Using 15O-water 3D positron emission tomography, regional cerebral blood flow was measured twice in six human subjects: before and after extensive training in orientation discrimination. In each session subjects performed two orientation discrimination tasks, during which they discriminated the orientation of a grating at either the trained or untrained reference orientation, and a control task, during which they detected a randomly textured pattern. By comparing the discrimination to the detection tasks, we observed a main effect of task bilaterally in the posterior occipital cortex, extending into the left posterior fusiform gyrus and the right inferior occipital gyrus, bilaterally in the intraparietal sulcus, as well as in the cerebellum, thalamus, and brainstem. When we compared the activation pattern before and after the training period, all the changes observed were activity decreases. The nonspecific changes, which were not related to the orientation used during the training, were situated in the cerebellum and bilaterally in the extrastriate visual cortex. The orientation-specific changes, on the other hand, were restricted to the striate and extrastriate visual cortex, more precisely the right calcarine sulcus, the left lingual gyrus, the left middle occipital, and the right inferior occipital gyrus. These findings confirm our hypothesis concerning the existence of learning related changes at early levels of visual processing in human adults and suggest that mechanisms resulting in neuronal activity decreases might be involved in the present kind of learning. [less ▲]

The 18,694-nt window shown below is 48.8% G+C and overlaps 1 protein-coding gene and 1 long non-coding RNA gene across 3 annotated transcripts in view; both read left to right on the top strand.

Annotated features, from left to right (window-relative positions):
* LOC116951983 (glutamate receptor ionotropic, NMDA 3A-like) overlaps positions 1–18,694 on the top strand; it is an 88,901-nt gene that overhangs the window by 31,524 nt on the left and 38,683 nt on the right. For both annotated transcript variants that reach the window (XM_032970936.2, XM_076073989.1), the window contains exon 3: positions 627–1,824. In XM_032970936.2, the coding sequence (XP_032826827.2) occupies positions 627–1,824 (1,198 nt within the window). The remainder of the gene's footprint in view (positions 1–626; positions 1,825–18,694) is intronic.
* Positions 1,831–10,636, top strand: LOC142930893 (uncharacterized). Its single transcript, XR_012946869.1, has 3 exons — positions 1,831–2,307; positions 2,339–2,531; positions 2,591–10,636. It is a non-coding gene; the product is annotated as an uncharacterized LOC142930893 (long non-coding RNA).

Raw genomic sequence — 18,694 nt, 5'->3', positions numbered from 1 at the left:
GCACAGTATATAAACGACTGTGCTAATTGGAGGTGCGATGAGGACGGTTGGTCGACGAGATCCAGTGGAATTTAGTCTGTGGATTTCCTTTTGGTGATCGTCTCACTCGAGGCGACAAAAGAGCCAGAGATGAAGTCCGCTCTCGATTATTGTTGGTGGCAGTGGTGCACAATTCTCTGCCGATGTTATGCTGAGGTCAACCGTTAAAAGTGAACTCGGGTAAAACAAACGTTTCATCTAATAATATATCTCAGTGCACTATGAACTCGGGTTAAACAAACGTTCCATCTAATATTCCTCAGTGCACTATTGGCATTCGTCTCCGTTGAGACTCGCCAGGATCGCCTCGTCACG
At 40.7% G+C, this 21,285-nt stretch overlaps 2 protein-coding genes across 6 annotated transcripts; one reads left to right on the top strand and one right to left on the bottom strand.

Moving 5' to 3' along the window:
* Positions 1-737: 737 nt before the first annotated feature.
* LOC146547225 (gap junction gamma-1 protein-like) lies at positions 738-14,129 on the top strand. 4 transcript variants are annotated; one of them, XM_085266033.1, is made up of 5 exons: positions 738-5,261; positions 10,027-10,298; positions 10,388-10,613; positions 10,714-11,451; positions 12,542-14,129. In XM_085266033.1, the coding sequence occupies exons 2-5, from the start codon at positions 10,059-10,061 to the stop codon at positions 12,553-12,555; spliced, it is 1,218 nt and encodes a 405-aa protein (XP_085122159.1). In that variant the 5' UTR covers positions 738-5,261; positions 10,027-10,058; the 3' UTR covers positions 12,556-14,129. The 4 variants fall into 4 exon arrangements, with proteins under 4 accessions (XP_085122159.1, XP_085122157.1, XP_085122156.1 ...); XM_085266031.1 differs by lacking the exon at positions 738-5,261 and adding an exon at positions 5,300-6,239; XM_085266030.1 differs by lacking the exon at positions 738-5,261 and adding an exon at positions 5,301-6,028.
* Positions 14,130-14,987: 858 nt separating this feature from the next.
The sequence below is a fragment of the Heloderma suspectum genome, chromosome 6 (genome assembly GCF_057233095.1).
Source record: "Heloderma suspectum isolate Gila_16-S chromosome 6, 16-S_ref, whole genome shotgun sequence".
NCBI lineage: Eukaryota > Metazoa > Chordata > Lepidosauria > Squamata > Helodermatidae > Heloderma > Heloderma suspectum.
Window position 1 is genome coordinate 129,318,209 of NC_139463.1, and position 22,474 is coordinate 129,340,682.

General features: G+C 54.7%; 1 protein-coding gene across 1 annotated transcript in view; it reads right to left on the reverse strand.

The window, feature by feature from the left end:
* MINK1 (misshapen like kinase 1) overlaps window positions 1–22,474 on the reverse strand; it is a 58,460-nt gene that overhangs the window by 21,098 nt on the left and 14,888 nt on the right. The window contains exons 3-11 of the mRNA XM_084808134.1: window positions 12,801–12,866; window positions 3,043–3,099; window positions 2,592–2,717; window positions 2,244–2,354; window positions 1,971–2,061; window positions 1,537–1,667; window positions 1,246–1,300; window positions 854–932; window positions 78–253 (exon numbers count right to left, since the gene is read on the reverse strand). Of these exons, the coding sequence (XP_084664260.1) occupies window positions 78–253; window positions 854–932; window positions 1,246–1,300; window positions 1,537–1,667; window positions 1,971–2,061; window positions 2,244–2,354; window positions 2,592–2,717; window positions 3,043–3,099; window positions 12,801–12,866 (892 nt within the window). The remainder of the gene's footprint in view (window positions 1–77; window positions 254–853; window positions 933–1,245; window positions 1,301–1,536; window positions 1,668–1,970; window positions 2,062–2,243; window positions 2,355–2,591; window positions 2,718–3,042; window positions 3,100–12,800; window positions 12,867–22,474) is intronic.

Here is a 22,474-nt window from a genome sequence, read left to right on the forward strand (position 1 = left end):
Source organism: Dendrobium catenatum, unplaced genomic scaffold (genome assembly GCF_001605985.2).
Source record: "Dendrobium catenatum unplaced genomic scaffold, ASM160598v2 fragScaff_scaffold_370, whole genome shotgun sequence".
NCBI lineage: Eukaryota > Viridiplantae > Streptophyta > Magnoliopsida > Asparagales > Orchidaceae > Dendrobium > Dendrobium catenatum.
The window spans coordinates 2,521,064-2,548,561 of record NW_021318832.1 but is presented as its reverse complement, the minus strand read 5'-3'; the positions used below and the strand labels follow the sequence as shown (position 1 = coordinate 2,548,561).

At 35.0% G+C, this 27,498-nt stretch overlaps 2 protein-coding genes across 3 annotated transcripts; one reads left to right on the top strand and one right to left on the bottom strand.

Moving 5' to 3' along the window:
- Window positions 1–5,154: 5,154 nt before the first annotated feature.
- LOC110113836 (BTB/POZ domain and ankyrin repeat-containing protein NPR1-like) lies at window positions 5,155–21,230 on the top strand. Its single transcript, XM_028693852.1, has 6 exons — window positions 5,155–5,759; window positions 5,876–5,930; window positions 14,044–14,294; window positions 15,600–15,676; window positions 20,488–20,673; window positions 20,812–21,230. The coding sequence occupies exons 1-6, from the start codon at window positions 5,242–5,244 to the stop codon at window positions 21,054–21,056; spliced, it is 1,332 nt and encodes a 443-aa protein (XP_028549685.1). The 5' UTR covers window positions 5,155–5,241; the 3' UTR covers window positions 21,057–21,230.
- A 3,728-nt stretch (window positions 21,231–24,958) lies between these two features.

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See detailPET study of human voluntary saccadic eye movements in darkness: Effect of task repetition on the activation pattern
Dejardin, S; Dubois, S; Bodart, M. J et al

in European Journal of Neuroscience (1998), 10

Using H2(15)O 3D Positron Emission Tomography (PET), regional cerebral blood flow (rCBF) was measured in six human subjects under two different conditions: at rest and while performing self-paced ... [more ▼]

Using H2(15)O 3D Positron Emission Tomography (PET), regional cerebral blood flow (rCBF) was measured in six human subjects under two different conditions: at rest and while performing self-paced horizontal saccadic eye movements in darkness. These two conditions were repeated four times each. First, the comparison between the four saccadic and four resting conditions was investigated in a group and a single subject analysis. Saccades elicited bilateral rCBF increases in the medial part of the superior frontal gyrus (supplementary eye field), precentral gyrus (frontal eye field), superior parietal lobule, anterior medial part of the occipital lobe involving striate and extrastriate cortex (lingual gyrus and cuneus), and in the right inferior parietal lobule. At the subcortical level, activations were found in the left putamen. These results mainly replicate previous PET findings on saccadic control. Second, the interaction between the experimental conditions and their repetition was examined. When activations throughout repetition of the same saccadic task are compared, the supplementary eye fields show a progressive increase of activation. On the contrary, the activation in the cerebellum, left superior parietal lobule and left occipital cortex progressively decreases during the scanning session. Given the existence of such an interaction, the pattern of activations must be interpreted as a function of task repetition. This may be a factor explaining some apparent mismatch between different studies. [less ▲]